Buck Owens and Merle Haggard are the two legends most associated with “The Bakersfield Sound” genre of country music. They performed together in the early years as the gritty, simple music born of the Dust Bowl and itinerant farm era took root, but as their careers took on meteoric paths to super stardom, those performances stopped. There had always been rumors of a rift between the two sons of Bakersfield. In June, 1995, Owens and Haggard delivered a stunning announcement: they were going to play together, for the first time in 25 years, in their hometown of Bakersfield. Excitement blanketed the city and the world of country music like a fine layer of Tulare dust in a farm boy’s nose. This would be the hottest ticket in town. And if the idea of two of the music business’s legends playing together wasn’t enough, Dwight Yoakam, the red hot new-era link and adopter of The Bakersfield Sound, and close friend of Owens, would be joining them.
Haggard and Owens and Yoakam together could easily fill any major arena in the United States for consecutive nights. But they chose a small, intimate venue, the Bud Light Pavilion at the Kern County Fairgrounds, for the June 16 performance, which could hold hundreds but not thousands. The event would be an unusual mix of concert and music video production.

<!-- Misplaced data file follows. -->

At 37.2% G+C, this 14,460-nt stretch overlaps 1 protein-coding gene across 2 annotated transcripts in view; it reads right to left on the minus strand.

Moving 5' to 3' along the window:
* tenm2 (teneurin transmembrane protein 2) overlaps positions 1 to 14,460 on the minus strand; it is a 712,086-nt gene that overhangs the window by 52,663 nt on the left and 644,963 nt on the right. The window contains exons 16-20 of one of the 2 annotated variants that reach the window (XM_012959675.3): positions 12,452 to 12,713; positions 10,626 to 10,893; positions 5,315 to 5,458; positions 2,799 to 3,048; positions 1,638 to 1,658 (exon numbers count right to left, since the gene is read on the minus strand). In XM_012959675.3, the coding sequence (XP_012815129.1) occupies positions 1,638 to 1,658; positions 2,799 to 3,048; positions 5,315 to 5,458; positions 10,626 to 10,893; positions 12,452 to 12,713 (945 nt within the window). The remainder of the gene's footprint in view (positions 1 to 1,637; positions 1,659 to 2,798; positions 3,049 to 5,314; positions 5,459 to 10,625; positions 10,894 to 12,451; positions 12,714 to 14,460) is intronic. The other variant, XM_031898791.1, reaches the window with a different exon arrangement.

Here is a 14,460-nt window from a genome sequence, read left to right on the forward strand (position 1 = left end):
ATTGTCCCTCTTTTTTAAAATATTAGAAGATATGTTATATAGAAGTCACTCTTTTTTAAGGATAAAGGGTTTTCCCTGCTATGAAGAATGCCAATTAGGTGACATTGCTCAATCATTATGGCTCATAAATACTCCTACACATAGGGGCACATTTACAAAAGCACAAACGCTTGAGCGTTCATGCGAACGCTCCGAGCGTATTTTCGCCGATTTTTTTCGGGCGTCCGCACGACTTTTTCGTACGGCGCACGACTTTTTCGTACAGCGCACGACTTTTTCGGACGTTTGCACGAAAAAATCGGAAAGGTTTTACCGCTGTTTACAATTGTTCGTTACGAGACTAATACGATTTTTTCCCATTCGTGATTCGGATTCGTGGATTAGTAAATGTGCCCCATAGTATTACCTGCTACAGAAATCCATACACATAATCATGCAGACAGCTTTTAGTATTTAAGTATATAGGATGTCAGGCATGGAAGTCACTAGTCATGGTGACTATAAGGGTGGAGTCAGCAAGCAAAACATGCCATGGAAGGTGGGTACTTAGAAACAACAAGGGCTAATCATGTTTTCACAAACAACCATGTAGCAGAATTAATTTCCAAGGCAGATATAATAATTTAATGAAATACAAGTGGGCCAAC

There are some assignments a news photographer really wants. I wanted this one, and thankfully, I got it. I had gotten to know Buck Owens throughout my years as a Bakersfield Californian photographer. Many people forget that he was just not a country music singer. He was also a powerful and successful businessman, and his entertainment empire was substantial. I photographed Owens as frequently in his role as businessman as I did performer. He was always very nice to me. I had also photographed Haggard numerous times, but never met him. (And in one of the more pleasant surprises of my career, long after this concert, Yoakam invited me up to Owens’ office at The Crystal Palace, after Owens’ death in 2006, where I photographed him reminiscing about his friend.)
Access was especially good for the preparations, sound checks and show itself, which allowed me to make some nice, behind the scenes photos. Because this was 1995, the pictures the public would see would be limited by the usual limitations that go with producing a product printed on paper – space, news-to-ad ratios, the other news of the day. I’m sure the paper gave my photos the best play it could – this was a huge story and event – but still, imagine how we could present this today, in the Internet-era. Newspaper online photo galleries are among the most heavily trafficked items on their web sites. So let’s have a little fun. I present to you a look at the great “Country Music Summit” of 1995, some pictures published that day, many not, as you would have seen it had it been held today.